Developing world countries rely solely on landfilling as a strategy for MSW disposal, without realizing the advantages that certain recycling schemes might add to their economic chain value. Increase in landfilling without the right means of feedstock or energy recovery, which is what many developing world countries rely upon, has also been associated with major health and environmental concerns, namely in causing ground water contamination, increase in greenhouse gas (GHG) emissions, risk of fire and explosion, human health hazard and sanitary problems. (Al-Salem et al. 178)
Landfilling is a cheap and convenient treatment over plastic processing, but landfilling is not a sustainable solution for the disposal of solid plastic wastes. If the people who live nearby a landfilling ground get overly-exposed to such, their physical health can be affected by the process. Landfilling also affects the quality of water and soil. In addition, some developing countries are still subscribed to burning disposals to process plastic solid waste. However, when plastic is set on fire, it produces toxic gases that may be inhaled or absorbed by plants, animals and humans. Significant amounts of plastic waste also contribute to the large-scale pollution of the oceans (Katsnelson, 2015). Therefore, looking for another effective and sustainable treatment for plastic solid waste is necessary.
For effective plastic waste management, Kamilė Sabaliauskaitė, and Kliaugaitė Daina propose that manufacturers should engage in wood-plastic composite (WPC) production. “The life cycle assessment has revealed that carbon footprints throughout the life cycle of one kilogram of WPC wall panel are 37% lower than those of the same weight of PVC (polyvinyl chloride) wall panel product” (Sabaliauskaitė and Daina). Wood-plastic products produce lower amounts of carbon footprint during emissions stages, compared to regular plastic products. Additionally, lower amounts of carbon footprint cause fewer environmental and health problems. This is an effective solution for the management of emissions.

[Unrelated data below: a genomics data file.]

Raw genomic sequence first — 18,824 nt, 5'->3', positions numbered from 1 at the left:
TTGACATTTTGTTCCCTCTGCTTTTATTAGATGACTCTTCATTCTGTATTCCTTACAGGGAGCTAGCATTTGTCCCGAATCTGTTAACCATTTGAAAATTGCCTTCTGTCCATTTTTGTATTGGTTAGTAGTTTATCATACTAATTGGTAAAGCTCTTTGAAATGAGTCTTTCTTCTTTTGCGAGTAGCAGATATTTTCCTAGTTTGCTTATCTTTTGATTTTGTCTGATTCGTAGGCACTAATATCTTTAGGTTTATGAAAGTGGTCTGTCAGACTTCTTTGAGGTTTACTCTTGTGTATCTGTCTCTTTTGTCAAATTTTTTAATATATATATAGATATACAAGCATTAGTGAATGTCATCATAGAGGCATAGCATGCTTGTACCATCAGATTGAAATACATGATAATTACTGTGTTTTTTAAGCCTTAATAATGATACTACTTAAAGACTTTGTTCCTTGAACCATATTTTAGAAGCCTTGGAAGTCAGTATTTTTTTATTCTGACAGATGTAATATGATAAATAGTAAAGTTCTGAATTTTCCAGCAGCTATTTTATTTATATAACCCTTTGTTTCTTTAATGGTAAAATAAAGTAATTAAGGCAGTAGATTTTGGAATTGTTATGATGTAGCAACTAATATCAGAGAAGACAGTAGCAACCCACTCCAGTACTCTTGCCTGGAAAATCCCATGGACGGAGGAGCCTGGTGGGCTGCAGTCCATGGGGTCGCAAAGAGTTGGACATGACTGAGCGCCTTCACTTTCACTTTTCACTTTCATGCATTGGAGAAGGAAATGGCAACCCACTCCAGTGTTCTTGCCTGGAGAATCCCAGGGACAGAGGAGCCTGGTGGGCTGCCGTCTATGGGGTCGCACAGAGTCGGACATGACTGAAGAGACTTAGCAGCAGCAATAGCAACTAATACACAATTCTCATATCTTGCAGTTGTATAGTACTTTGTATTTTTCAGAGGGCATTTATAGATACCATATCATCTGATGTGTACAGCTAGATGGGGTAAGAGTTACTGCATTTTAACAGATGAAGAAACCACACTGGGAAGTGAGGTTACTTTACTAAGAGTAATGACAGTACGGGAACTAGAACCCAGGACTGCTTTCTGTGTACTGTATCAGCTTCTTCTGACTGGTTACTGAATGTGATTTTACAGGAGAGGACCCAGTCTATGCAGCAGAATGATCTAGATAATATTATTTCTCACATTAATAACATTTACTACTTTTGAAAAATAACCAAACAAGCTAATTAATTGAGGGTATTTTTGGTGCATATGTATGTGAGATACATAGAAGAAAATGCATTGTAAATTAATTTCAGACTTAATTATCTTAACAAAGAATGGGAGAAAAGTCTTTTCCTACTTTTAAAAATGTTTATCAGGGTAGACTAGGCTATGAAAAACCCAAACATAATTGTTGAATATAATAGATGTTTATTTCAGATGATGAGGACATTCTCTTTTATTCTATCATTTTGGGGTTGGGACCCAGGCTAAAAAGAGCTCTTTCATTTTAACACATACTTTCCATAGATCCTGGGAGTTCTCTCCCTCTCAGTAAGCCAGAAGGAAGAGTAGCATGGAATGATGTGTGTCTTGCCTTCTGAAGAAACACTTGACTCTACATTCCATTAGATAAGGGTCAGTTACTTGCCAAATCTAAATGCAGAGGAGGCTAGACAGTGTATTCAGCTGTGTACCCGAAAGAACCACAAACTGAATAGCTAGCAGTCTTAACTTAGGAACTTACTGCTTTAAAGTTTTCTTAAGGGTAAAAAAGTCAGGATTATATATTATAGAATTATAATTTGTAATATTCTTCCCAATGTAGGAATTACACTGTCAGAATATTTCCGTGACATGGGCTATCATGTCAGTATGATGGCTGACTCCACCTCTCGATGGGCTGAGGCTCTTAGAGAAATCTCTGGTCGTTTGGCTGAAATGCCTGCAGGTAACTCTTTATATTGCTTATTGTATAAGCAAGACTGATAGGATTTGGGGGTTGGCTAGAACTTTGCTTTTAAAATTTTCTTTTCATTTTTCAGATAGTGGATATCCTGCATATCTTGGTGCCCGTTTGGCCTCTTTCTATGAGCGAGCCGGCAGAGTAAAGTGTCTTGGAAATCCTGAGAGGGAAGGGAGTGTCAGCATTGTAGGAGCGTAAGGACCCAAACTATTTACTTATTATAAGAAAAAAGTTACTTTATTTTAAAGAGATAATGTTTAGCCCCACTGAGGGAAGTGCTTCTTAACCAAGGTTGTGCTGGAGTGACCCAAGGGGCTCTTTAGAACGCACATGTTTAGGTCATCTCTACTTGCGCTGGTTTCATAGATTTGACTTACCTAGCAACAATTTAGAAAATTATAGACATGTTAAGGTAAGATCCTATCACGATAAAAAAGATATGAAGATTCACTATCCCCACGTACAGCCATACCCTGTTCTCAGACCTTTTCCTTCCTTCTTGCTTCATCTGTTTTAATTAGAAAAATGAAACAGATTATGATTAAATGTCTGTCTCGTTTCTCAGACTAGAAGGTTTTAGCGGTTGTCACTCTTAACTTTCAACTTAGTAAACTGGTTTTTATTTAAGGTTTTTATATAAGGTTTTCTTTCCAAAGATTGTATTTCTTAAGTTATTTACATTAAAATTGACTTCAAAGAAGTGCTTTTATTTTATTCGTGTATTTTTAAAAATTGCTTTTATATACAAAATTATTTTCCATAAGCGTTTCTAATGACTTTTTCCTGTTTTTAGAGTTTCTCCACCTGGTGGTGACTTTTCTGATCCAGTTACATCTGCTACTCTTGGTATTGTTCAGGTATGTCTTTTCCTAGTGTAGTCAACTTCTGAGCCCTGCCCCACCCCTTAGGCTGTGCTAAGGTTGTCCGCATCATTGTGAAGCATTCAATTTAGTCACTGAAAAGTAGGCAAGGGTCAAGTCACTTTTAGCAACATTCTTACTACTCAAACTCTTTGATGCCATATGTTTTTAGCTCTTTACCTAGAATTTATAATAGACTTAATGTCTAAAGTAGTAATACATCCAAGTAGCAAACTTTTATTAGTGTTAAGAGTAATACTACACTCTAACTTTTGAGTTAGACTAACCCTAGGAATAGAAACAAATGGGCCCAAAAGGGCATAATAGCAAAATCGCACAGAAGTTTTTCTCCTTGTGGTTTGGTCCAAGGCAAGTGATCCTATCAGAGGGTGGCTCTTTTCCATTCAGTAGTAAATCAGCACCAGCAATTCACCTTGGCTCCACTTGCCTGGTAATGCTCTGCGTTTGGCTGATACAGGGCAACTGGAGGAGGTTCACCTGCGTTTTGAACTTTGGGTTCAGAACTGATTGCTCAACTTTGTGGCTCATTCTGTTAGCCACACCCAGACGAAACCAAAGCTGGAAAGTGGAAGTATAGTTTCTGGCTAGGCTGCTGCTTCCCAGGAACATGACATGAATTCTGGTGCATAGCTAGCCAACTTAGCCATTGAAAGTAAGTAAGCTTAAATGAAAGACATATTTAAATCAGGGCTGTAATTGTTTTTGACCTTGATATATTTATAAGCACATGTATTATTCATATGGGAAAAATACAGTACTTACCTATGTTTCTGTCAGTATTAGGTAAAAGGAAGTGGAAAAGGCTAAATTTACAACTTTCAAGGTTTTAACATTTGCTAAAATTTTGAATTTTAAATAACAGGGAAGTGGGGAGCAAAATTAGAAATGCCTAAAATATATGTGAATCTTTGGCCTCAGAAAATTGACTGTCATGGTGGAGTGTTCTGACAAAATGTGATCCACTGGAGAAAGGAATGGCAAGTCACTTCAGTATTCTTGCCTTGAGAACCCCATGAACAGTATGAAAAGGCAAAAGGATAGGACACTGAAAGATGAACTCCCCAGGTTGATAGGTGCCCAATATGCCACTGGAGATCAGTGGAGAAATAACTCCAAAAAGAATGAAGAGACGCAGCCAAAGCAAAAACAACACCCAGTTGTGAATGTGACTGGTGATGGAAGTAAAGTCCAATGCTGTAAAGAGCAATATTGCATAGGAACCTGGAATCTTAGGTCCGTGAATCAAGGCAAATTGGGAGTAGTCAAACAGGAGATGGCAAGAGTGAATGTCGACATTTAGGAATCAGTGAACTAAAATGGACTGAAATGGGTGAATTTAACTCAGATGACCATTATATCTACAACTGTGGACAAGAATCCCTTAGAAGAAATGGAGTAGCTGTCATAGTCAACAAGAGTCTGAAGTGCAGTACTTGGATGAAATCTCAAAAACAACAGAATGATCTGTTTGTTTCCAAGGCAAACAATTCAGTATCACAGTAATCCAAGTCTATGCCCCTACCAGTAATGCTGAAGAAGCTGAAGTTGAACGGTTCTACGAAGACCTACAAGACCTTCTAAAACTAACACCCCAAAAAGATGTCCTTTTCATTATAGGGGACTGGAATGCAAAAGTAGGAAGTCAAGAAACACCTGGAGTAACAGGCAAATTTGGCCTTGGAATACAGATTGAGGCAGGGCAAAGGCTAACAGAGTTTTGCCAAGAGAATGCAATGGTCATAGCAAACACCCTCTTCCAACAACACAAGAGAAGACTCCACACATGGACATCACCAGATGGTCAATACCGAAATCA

Even though some scientists have discovered a plastic waste treatment technique which solves the problem of pollution, as well as the recovery of energy, there still exist many discarded plastic products, which have not been recycled. Therefore, manufacturers should provide a wider range of approaches, wherein consumers can ask plastic product sellers various questions about their involvement in the collection and recycling of used plastic products. Al-Salem provides more effective methods of dealing with plastic solid waste:
1) Primary means: where plastic process scrap is re-introduced in the heating cycle of the processing line to increase production; 2) Mechanical recycling (secondary methods): where mechanical (physical) means of treatment are used to re-extrude, process and convert PSW, typically blended with virgin polymers aiming at reducing overall cost. (Al-Salem, et al., 178)